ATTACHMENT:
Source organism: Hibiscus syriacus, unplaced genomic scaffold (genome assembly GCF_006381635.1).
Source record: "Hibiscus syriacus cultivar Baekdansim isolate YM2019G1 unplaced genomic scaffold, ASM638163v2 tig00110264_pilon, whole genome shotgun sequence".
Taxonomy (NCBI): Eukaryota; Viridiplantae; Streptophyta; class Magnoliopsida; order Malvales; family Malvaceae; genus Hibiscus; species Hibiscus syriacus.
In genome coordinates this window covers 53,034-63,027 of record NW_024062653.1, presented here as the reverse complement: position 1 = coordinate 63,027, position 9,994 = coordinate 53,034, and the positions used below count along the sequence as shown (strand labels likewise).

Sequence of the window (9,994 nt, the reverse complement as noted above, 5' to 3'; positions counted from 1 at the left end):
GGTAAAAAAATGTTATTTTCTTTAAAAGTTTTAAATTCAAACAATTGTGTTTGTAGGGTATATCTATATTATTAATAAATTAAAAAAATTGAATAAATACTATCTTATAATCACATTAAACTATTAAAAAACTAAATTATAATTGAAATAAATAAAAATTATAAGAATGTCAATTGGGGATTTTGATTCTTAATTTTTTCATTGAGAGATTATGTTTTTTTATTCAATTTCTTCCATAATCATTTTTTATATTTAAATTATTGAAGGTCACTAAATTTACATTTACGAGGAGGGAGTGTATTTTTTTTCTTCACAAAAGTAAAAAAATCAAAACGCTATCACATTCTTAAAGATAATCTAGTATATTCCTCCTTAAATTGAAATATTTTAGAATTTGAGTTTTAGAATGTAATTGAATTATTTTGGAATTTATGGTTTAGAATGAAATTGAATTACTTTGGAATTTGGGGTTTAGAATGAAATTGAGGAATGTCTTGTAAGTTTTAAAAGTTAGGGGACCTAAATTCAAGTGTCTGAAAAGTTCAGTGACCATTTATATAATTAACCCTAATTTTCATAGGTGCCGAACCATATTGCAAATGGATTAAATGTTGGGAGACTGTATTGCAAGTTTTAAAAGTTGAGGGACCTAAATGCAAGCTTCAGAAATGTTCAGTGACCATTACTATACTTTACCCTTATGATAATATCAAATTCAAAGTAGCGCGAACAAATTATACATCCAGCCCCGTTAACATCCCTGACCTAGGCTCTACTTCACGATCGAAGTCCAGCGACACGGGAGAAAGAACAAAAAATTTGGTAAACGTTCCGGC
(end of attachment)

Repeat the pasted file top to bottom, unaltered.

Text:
Source organism: Hibiscus syriacus, unplaced genomic scaffold (genome assembly GCF_006381635.1).
Source record: "Hibiscus syriacus cultivar Baekdansim isolate YM2019G1 unplaced genomic scaffold, ASM638163v2 tig00110264_pilon, whole genome shotgun sequence".
Taxonomy (NCBI): Eukaryota; Viridiplantae; Streptophyta; class Magnoliopsida; order Malvales; family Malvaceae; genus Hibiscus; species Hibiscus syriacus.
In genome coordinates this window covers 53,034-63,027 of record NW_024062653.1, presented here as the reverse complement: position 1 = coordinate 63,027, position 9,994 = coordinate 53,034, and the positions used below count along the sequence as shown (strand labels likewise).

Sequence of the window (9,994 nt, the reverse complement as noted above, 5' to 3'; positions counted from 1 at the left end):
GGTAAAAAAATGTTATTTTCTTTAAAAGTTTTAAATTCAAACAATTGTGTTTGTAGGGTATATCTATATTATTAATAAATTAAAAAAATTGAATAAATACTATCTTATAATCACATTAAACTATTAAAAAACTAAATTATAATTGAAATAAATAAAAATTATAAGAATGTCAATTGGGGATTTTGATTCTTAATTTTTTCATTGAGAGATTATGTTTTTTTATTCAATTTCTTCCATAATCATTTTTTATATTTAAATTATTGAAGGTCACTAAATTTACATTTACGAGGAGGGAGTGTATTTTTTTTCTTCACAAAAGTAAAAAAATCAAAACGCTATCACATTCTTAAAGATAATCTAGTATATTCCTCCTTAAATTGAAATATTTTAGAATTTGAGTTTTAGAATGTAATTGAATTATTTTGGAATTTATGGTTTAGAATGAAATTGAATTACTTTGGAATTTGGGGTTTAGAATGAAATTGAGGAATGTCTTGTAAGTTTTAAAAGTTAGGGGACCTAAATTCAAGTGTCTGAAAAGTTCAGTGACCATTTATATAATTAACCCTAATTTTCATAGGTGCCGAACCATATTGCAAATGGATTAAATGTTGGGAGACTGTATTGCAAGTTTTAAAAGTTGAGGGACCTAAATGCAAGCTTCAGAAATGTTCAGTGACCATTACTATACTTTACCCTTATGATAATATCAAATTCAAAGTAGCGCGAACAAATTATACATCCAGCCCCGTTAACATCCCTGACCTAGGCTCTACTTCACGATCGAAGTCCAGCGACACGGGAGAAAGAACAAAAAATTTGGTAAACGTTCCGGC